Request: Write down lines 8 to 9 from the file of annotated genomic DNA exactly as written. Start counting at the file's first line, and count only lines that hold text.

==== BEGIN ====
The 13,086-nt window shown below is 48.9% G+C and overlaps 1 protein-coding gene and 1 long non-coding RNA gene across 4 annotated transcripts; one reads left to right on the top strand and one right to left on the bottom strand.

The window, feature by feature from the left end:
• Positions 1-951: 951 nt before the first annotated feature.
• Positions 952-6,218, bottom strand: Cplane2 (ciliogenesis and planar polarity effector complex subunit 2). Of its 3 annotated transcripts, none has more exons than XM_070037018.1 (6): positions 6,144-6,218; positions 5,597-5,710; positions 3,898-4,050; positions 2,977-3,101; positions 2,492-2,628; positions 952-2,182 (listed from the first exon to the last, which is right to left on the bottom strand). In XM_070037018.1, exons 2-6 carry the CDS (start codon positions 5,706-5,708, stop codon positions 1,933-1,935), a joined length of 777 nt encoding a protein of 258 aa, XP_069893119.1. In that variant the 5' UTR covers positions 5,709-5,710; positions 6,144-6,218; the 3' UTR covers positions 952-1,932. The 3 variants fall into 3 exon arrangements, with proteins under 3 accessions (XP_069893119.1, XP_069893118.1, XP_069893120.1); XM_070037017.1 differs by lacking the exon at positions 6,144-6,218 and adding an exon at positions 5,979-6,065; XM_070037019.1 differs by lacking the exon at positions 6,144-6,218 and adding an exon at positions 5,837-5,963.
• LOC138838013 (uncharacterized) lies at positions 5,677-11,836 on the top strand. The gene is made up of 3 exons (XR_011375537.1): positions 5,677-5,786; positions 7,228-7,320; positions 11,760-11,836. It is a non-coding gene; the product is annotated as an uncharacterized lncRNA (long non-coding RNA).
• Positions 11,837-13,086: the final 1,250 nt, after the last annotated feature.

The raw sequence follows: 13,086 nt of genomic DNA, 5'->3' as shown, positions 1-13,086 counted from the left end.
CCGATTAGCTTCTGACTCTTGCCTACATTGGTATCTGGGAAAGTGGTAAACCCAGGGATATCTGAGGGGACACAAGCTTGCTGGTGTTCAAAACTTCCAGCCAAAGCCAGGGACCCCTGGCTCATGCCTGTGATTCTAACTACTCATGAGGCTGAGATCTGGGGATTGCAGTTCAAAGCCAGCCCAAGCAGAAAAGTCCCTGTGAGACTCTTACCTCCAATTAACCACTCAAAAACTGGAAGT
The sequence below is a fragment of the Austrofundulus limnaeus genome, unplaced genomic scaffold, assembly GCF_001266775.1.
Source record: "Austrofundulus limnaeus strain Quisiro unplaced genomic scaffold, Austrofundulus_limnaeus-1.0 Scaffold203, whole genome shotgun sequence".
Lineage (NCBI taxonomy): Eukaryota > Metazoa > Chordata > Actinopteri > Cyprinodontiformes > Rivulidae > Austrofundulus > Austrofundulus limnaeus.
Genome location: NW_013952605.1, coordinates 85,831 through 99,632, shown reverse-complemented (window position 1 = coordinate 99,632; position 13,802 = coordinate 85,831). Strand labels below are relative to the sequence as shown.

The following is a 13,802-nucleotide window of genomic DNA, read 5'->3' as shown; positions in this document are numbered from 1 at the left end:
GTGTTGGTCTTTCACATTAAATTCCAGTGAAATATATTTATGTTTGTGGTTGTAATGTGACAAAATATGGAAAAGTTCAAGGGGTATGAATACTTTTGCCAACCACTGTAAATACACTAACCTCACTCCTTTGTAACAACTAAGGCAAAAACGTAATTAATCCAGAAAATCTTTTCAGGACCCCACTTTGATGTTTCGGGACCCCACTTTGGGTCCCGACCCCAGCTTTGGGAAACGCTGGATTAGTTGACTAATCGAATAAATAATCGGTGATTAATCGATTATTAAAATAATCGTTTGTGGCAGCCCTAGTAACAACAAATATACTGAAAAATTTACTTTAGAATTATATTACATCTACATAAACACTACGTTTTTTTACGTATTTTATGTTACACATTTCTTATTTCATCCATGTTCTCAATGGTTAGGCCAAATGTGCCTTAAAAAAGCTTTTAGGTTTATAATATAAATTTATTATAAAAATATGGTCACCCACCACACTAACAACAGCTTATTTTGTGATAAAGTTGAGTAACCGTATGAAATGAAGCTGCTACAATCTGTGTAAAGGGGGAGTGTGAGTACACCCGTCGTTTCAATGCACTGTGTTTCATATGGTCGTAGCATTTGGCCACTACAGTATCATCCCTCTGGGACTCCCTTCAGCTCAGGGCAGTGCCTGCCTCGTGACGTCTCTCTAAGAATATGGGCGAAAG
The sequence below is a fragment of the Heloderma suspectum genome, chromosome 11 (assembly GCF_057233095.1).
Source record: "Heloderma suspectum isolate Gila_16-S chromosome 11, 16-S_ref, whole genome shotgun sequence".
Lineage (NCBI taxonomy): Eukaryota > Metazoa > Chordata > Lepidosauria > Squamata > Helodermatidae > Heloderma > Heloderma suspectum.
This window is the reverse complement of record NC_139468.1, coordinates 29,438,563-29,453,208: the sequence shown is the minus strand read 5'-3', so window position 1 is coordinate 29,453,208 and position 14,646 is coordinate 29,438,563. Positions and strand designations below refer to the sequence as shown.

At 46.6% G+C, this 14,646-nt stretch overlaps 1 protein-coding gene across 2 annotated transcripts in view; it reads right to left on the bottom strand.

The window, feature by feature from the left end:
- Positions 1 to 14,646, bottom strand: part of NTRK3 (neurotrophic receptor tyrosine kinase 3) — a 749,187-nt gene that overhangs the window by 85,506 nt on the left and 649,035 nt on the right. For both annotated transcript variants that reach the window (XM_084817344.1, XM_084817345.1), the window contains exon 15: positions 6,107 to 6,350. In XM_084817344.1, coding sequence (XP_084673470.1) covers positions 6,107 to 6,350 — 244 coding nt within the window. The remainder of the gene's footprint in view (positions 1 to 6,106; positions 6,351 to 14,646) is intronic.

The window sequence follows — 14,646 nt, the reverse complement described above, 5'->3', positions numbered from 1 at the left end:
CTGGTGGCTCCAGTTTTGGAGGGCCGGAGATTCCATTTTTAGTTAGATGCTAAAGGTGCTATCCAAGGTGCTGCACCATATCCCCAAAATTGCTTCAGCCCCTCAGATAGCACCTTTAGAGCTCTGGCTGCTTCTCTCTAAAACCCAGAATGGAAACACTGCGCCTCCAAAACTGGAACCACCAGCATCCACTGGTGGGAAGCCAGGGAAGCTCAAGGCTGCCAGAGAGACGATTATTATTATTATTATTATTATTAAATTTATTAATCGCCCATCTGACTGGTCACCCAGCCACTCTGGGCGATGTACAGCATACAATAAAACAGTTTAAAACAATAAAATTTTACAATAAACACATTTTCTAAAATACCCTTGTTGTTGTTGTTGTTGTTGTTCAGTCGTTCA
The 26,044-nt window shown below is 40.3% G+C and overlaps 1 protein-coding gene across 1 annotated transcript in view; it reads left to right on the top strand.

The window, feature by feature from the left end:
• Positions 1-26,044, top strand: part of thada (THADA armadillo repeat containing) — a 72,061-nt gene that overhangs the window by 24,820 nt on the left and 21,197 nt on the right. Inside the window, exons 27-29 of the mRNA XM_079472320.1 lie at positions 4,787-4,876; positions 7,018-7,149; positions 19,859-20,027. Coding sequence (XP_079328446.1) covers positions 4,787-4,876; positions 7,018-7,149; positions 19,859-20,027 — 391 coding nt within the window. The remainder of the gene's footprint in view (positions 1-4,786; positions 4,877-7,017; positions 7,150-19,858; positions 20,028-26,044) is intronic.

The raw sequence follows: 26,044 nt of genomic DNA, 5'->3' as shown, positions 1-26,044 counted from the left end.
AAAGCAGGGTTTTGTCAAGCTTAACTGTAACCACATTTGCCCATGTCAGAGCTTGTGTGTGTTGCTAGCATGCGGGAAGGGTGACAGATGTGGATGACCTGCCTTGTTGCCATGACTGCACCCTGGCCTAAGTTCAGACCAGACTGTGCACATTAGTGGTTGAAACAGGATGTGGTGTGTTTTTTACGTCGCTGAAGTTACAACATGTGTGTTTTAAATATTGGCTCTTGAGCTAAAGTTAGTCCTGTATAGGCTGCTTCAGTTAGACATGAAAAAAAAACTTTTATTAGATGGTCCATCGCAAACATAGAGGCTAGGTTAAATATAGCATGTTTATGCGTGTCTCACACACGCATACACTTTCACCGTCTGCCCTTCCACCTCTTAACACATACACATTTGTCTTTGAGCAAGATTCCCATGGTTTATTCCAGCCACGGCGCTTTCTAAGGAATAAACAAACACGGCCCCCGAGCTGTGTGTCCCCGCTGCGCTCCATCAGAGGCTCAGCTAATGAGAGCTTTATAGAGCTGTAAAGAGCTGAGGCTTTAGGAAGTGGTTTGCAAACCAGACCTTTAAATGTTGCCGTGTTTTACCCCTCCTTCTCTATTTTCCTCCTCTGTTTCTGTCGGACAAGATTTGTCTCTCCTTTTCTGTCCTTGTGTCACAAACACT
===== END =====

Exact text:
CCGATTAGCTTCTGACTCTTGCCTACATTGGTATCTGGGAAAGTGGTAAACCCAGGGATATCTGAGGGGACACAAGCTTGCTGGTGTTCAAAACTTCCAGCCAAAGCCAGGGACCCCTGGCTCATGCCTGTGATTCTAACTACTCATGAGGCTGAGATCTGGGGATTGCAGTTCAAAGCCAGCCCAAGCAGAAAAGTCCCTGTGAGACTCTTACCTCCAATTAACCACTCAAAAACTGGAAGT
The sequence below is a fragment of the Austrofundulus limnaeus genome, unplaced genomic scaffold, assembly GCF_001266775.1.